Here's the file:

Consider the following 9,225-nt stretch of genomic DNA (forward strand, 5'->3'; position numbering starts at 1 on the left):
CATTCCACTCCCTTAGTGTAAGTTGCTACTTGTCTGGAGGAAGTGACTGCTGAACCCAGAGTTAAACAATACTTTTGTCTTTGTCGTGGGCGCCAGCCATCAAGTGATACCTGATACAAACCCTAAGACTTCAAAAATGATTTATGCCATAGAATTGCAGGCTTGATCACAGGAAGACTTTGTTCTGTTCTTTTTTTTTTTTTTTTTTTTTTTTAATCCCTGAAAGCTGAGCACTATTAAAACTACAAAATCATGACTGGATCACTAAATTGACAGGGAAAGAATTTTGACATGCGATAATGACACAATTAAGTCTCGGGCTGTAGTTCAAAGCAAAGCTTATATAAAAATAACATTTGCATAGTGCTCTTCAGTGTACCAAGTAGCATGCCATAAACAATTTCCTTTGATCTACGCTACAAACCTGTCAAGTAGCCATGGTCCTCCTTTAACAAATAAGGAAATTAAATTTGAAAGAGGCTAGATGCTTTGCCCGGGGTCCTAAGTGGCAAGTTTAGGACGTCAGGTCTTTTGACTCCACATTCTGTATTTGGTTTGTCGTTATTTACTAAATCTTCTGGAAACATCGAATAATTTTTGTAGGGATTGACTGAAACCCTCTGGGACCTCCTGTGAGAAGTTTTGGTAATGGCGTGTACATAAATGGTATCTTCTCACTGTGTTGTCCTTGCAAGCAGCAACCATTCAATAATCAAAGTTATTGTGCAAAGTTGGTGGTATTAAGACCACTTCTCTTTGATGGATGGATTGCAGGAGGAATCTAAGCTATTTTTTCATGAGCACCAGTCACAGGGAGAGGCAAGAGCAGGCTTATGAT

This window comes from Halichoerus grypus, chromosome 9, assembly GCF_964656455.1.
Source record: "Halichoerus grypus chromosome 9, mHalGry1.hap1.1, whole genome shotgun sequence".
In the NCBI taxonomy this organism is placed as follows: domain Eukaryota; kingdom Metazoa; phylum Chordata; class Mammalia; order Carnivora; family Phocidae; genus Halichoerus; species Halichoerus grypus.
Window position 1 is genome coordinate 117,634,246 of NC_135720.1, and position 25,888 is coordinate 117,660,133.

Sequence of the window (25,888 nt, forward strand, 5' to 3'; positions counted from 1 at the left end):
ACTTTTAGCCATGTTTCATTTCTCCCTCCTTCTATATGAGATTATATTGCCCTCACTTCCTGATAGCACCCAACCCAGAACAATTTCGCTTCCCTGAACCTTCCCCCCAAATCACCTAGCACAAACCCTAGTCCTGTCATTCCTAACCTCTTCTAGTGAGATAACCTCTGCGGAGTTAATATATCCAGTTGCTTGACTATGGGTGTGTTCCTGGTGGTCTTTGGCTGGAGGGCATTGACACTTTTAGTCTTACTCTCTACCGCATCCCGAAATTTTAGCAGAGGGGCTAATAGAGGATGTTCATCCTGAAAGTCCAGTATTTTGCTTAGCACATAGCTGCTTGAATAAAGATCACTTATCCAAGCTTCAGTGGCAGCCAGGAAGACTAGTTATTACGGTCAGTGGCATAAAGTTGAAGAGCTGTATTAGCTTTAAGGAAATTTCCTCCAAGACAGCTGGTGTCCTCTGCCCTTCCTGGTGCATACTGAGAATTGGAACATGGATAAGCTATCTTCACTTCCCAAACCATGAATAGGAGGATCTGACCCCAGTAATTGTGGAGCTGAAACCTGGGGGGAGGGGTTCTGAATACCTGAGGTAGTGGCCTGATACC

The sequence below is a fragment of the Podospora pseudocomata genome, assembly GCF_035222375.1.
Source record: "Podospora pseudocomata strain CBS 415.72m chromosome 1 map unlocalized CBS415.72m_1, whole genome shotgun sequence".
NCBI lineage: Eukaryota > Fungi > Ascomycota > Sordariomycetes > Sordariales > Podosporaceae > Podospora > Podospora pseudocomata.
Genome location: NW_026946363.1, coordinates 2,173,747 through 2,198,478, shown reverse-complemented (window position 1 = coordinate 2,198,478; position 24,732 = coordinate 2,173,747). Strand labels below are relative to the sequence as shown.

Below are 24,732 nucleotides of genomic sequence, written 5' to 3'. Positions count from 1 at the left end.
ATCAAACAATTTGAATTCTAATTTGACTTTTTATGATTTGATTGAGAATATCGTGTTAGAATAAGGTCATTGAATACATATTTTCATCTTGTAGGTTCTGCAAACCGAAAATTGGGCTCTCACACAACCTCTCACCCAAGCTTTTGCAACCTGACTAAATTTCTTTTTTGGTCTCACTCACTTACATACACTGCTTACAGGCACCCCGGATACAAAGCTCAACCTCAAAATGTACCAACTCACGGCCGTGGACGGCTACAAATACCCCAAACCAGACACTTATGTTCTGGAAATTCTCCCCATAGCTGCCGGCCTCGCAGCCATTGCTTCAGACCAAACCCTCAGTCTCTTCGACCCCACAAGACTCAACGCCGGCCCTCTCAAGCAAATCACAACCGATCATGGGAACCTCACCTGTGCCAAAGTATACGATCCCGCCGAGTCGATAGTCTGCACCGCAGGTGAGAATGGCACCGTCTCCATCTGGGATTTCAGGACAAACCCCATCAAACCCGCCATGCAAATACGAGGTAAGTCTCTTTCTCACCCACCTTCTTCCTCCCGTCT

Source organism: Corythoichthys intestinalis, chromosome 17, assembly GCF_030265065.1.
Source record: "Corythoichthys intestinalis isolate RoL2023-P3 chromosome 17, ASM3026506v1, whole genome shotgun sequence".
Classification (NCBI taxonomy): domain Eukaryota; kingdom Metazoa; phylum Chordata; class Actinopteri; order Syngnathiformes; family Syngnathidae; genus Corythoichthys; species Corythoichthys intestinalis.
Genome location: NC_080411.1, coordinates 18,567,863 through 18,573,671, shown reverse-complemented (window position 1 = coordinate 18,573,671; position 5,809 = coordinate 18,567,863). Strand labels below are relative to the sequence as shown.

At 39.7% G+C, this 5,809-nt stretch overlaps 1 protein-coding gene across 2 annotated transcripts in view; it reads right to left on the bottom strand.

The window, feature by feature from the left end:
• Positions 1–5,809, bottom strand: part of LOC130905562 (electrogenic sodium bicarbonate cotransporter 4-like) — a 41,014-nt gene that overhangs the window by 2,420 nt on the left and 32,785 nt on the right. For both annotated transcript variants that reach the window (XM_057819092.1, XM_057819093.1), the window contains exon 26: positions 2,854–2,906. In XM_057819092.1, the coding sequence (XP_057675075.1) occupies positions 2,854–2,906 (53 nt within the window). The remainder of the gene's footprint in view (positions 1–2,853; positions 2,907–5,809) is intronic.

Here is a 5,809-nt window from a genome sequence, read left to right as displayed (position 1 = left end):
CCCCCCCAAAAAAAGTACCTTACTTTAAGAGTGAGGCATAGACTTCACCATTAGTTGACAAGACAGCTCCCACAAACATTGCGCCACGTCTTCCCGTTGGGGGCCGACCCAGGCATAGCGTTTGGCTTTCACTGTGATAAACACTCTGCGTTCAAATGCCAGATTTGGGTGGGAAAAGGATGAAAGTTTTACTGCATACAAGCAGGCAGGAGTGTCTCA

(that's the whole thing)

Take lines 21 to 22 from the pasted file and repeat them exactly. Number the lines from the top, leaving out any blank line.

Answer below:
• Positions 1–5,809, bottom strand: part of LOC130905562 (electrogenic sodium bicarbonate cotransporter 4-like) — a 41,014-nt gene that overhangs the window by 2,420 nt on the left and 32,785 nt on the right. For both annotated transcript variants that reach the window (XM_057819092.1, XM_057819093.1), the window contains exon 26: positions 2,854–2,906. In XM_057819092.1, the coding sequence (XP_057675075.1) occupies positions 2,854–2,906 (53 nt within the window). The remainder of the gene's footprint in view (positions 1–2,853; positions 2,907–5,809) is intronic.

Here is a 5,809-nt window from a genome sequence, read left to right as displayed (position 1 = left end):